The last year and a half have been challenging no matter who you are. The pandemic has impacted Canadians in many different ways, particularly for the thousands of people whose jobs have been affected by lockdowns and restrictions. Luckily for runners, getting outside and doing the activity we love has never been off-limits, which has helped many of us get through the tough times. This has been the experience for two Ontario runners, Mike Thornton and Jess Wood, a pilot and a teacher, whose lives were turned upside down during the pandemic, and for whom running provided much-needed stress relief during the last several months.
When the pandemic hit in March 2020, both Thornton and his fiancée were working as pilots for two major Canadian airlines. Because of his position, he and his coworkers could see the pandemic coming before the majority of Canadians. “Flights to China were cancelled first, then flights from Europe started to come over empty, which is never a good sign,” he explains.
At the time, Thornton had been training for the Around the Bay 30K, but when his job security began to crumble, he lost his motivation to run. “I didn’t want to train for anything, because my immediate needs weren’t being met,” he says, “because we didn’t know what was going to happen. We didn’t know how long this was going to last or what the outcome was going to be.” Thornton was laid off in October 2020, but picked up some part-time work at his local running store shortly after. Making ends meet was a challenge, but once he had a game plan in place, he was able to return to running.
As a teacher, Wood was also pre-warned about the pandemic, and when school closed for the March Break, she was told to bring everything she needed with her in anticipation that they would not be returning to the classroom the following week. Wood was a new teacher at the time, and a year and a half later, she’s taught more during a pandemic than not.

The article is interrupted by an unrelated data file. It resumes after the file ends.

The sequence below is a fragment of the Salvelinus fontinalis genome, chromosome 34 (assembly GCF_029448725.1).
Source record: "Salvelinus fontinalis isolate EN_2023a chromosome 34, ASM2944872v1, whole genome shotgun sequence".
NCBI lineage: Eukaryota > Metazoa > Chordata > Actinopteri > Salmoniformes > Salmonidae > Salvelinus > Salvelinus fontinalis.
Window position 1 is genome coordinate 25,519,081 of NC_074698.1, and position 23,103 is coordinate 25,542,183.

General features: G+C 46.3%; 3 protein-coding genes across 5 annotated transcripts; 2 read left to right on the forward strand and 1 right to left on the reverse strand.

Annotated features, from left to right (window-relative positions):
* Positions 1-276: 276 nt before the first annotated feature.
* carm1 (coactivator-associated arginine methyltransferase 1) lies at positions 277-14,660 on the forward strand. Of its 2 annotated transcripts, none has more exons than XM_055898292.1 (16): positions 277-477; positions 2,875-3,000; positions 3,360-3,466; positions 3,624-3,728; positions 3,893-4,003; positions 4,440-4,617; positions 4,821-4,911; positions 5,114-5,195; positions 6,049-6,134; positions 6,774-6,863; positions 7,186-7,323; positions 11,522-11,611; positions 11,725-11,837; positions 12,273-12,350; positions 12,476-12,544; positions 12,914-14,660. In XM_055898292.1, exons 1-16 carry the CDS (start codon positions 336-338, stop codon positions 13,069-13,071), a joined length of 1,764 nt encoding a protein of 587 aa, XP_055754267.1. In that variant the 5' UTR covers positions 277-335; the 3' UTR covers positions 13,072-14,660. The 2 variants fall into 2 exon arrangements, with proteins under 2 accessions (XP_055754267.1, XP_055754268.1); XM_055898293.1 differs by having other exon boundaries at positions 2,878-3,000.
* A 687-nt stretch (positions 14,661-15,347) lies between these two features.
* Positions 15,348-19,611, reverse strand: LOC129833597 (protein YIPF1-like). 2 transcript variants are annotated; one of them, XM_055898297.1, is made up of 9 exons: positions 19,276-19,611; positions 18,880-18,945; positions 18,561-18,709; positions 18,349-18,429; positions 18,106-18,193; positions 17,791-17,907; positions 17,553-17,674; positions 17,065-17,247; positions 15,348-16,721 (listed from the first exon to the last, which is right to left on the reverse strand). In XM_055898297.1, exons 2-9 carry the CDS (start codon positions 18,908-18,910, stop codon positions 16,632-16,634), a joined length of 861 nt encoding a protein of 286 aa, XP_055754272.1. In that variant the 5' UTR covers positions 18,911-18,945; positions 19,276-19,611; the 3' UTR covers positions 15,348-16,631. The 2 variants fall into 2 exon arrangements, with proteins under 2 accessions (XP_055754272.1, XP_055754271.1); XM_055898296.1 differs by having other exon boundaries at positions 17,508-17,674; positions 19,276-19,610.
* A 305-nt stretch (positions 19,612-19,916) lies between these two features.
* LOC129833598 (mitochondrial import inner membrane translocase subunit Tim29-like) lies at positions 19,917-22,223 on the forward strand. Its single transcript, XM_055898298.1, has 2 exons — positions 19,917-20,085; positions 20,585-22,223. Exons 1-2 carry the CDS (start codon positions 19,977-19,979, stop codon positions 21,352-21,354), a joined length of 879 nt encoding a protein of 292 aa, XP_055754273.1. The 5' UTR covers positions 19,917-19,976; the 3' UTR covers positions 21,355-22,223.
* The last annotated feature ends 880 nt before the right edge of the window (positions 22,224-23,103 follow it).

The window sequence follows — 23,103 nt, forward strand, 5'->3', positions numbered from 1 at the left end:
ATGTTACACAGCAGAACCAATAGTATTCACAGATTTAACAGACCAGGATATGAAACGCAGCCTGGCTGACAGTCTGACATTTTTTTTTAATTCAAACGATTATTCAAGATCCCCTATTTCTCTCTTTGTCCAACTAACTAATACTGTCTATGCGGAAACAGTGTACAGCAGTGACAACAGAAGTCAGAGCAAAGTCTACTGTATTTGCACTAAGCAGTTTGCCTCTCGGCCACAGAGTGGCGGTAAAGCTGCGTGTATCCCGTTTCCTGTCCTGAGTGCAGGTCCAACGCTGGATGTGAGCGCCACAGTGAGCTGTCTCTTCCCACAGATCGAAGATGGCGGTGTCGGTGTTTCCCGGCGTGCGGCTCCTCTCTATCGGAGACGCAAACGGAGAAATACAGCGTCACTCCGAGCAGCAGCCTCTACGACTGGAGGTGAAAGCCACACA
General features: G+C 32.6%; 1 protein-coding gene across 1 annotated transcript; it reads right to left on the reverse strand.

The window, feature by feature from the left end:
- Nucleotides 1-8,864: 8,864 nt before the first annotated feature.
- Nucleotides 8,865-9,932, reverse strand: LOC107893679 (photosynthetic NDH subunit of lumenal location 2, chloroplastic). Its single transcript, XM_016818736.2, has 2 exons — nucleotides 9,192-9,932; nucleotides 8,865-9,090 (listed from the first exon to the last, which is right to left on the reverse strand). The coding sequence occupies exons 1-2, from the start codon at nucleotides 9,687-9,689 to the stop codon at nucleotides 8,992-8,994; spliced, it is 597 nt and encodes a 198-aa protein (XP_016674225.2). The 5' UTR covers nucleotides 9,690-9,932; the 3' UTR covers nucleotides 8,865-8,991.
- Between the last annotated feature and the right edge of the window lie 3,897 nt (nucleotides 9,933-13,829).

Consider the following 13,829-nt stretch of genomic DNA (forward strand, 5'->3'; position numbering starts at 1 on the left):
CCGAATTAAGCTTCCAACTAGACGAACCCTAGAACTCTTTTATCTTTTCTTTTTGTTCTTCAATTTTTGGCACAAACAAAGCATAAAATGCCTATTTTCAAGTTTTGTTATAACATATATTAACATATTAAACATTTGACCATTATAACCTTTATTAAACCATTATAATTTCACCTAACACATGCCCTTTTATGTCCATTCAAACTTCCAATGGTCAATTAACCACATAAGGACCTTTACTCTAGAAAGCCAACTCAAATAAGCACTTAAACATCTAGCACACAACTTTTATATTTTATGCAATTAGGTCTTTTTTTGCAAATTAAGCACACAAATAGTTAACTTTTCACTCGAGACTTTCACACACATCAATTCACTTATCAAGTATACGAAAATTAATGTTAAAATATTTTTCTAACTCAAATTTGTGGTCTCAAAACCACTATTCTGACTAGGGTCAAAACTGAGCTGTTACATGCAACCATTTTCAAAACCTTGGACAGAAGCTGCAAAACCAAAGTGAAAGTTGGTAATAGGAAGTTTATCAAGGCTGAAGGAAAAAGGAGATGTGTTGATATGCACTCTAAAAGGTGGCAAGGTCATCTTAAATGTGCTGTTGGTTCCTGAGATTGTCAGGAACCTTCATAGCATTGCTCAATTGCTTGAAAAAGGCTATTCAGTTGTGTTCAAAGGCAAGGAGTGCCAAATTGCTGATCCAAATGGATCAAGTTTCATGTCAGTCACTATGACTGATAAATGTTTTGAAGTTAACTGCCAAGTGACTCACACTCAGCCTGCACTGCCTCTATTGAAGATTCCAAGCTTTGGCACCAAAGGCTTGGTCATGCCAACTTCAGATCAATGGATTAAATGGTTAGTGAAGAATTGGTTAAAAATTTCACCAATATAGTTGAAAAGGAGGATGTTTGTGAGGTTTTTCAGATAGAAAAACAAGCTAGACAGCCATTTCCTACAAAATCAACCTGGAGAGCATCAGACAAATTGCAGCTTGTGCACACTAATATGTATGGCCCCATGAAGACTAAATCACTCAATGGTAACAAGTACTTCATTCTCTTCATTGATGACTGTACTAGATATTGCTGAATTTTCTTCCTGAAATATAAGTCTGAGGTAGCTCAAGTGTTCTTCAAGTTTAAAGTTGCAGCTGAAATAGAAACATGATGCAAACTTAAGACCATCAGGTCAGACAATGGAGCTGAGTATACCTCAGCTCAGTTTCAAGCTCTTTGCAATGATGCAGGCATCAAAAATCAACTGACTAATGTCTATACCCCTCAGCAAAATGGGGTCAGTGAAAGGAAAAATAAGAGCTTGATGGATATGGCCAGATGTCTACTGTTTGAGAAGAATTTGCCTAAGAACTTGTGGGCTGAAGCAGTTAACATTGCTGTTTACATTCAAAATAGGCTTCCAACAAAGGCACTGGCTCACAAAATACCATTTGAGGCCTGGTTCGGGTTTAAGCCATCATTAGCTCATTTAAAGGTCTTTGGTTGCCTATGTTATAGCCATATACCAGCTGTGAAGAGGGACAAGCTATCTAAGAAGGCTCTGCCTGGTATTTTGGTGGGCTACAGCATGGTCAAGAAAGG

It’s no secret that being a teacher during the pandemic has been extremely difficult, and Wood spent hours every day on the phone with her students and her students’ parents, trying to keep the kids engaged in their learning and to help them in any way she could. Even upon returning to in-person teaching, attempting to abide by the government regulations with a classroom full of nearly 30 students has added another layer of stress to her job.
Initially, running took a back seat for Wood in favour of going for walks with her family, but when virtual races became available, she signed up for as many as she possibly could. “That was the pivot I had to make,” she says, “and I’m still running as many virtual races as I can, because they just work for my schedule now.” On top of that, her grandfather, who’s always been her number-one supporter, passed away this year from cancer, so all of her future runs will be in memory of him.
Both runners will be putting their pandemic mileage to the test in the upcoming weeks, and Thornton will be participating in the virtual Scotiabank Toronto Waterfront Marathon on Thanksgiving weekend, while Wood will be running the hat trick, which includes the virtual 5K, the virtual 10K, and the virtual half-marathon.
For both Thornton and Wood, once they had adjusted to their new realities, running became an essential part of staying mentally and physically well during the pandemic. “As a pilot, running is the thing that keeps me grounded — in a good way,” laughs Thornton, who’s now back to flying, this time for a private carrier. Wood is back in the classroom now, but has continued to use running as a way to feel normal during the pandemic. “It’s a place to go to stop worrying for half an hour or an hour,” she says.